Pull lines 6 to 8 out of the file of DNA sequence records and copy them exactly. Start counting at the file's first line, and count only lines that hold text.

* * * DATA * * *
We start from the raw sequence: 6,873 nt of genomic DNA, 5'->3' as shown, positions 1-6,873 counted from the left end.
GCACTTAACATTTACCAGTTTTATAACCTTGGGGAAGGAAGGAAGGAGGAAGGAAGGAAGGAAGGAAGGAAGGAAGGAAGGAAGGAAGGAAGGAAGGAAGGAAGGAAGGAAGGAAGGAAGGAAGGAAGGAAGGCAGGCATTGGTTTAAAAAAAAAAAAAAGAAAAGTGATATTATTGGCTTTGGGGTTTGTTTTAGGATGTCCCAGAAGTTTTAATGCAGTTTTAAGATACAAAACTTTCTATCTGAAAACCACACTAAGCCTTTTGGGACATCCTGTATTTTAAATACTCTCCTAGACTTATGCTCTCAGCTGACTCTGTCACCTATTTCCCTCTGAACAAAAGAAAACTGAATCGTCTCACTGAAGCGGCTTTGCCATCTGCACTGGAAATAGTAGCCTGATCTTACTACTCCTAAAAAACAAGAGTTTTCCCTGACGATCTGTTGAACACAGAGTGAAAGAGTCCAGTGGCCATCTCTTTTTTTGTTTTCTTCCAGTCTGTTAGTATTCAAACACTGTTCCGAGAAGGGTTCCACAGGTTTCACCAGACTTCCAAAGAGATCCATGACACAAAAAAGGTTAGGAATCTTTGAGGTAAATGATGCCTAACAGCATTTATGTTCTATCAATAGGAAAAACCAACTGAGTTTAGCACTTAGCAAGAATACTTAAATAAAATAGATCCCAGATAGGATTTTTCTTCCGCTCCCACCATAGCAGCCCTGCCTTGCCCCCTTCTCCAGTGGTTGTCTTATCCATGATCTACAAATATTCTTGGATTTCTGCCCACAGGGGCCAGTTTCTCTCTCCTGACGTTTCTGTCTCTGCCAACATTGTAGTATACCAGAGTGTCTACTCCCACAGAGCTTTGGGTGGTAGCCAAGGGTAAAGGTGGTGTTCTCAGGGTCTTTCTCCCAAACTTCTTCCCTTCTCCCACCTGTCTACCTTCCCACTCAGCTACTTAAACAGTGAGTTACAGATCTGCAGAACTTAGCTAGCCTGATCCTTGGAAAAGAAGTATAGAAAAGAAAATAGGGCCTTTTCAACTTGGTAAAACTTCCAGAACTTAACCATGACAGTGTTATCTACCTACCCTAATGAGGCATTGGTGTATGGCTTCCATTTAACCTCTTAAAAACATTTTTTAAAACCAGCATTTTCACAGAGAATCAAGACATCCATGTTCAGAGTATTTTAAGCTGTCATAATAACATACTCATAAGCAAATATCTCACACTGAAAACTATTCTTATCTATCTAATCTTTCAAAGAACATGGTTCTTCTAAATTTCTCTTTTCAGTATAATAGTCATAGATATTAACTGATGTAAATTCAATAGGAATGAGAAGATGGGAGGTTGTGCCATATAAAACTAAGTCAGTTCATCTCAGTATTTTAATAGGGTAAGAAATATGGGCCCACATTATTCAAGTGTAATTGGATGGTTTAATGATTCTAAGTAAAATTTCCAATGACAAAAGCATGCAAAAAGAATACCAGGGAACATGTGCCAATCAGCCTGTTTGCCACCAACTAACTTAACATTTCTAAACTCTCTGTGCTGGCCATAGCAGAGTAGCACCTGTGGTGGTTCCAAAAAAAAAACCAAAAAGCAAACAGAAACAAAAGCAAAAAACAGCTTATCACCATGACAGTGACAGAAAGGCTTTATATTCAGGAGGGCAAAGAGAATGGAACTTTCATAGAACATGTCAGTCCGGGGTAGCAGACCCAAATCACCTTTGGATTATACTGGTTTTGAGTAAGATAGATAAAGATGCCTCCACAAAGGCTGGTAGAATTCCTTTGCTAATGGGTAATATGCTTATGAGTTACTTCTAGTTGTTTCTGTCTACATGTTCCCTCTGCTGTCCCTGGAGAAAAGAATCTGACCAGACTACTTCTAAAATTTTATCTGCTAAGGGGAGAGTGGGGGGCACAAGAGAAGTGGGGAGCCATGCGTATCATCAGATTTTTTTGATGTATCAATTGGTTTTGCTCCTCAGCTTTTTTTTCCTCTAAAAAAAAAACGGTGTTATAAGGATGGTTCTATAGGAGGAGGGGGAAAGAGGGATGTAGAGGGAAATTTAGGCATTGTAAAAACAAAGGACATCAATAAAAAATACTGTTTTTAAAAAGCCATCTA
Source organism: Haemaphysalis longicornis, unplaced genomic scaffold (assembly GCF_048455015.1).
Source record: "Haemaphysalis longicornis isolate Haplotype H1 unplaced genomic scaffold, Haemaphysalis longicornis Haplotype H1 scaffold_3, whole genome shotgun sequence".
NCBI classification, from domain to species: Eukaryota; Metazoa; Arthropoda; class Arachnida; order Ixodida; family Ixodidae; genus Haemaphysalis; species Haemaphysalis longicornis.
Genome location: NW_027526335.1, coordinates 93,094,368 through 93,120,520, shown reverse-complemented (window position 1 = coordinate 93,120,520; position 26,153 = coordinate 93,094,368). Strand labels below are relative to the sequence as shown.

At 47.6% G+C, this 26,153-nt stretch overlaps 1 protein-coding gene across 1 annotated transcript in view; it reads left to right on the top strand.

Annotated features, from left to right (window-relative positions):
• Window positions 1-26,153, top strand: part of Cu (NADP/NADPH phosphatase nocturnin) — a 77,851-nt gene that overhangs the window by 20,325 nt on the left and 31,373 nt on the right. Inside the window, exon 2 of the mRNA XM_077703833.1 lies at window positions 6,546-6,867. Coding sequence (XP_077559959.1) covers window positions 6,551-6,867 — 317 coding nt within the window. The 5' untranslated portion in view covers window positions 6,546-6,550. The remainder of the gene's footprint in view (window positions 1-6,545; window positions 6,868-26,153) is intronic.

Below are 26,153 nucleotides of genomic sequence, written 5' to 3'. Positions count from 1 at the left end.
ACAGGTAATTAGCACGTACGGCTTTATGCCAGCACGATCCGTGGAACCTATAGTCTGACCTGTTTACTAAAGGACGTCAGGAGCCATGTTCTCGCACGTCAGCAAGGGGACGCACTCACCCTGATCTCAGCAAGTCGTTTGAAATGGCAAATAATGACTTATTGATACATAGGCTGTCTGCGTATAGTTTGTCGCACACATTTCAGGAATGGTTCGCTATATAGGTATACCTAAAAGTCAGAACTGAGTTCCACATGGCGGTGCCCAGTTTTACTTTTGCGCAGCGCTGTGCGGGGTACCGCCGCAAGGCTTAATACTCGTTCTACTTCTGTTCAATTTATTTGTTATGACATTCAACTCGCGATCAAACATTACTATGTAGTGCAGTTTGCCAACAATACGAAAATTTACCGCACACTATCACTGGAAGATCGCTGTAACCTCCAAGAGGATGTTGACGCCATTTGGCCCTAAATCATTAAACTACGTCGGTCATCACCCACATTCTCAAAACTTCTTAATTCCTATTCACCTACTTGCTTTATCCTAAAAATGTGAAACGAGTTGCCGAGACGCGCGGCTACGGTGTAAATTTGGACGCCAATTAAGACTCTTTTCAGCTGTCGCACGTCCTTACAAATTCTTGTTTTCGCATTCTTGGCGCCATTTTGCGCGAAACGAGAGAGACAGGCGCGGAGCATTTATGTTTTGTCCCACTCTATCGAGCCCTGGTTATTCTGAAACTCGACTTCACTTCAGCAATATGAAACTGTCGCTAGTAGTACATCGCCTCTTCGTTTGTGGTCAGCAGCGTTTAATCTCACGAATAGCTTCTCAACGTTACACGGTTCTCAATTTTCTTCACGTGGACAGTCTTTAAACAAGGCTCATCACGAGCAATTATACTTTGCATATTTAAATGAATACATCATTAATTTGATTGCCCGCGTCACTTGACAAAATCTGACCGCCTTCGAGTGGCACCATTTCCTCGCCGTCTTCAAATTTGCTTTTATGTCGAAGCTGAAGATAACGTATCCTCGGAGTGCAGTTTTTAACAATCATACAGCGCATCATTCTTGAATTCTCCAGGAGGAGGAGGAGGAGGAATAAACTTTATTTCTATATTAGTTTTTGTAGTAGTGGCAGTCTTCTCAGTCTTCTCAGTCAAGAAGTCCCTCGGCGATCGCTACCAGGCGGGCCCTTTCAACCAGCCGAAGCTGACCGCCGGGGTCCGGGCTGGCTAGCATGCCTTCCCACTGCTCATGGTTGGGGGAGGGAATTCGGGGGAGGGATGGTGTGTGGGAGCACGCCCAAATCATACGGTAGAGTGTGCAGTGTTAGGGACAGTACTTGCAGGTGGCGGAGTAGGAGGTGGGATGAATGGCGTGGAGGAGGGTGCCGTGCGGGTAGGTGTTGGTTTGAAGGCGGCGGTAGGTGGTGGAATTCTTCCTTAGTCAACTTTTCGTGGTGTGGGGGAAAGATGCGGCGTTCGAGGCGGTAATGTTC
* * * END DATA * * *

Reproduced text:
Genome location: NW_027526335.1, coordinates 93,094,368 through 93,120,520, shown reverse-complemented (window position 1 = coordinate 93,120,520; position 26,153 = coordinate 93,094,368). Strand labels below are relative to the sequence as shown.

At 47.6% G+C, this 26,153-nt stretch overlaps 1 protein-coding gene across 1 annotated transcript in view; it reads left to right on the top strand.

Annotated features, from left to right (window-relative positions):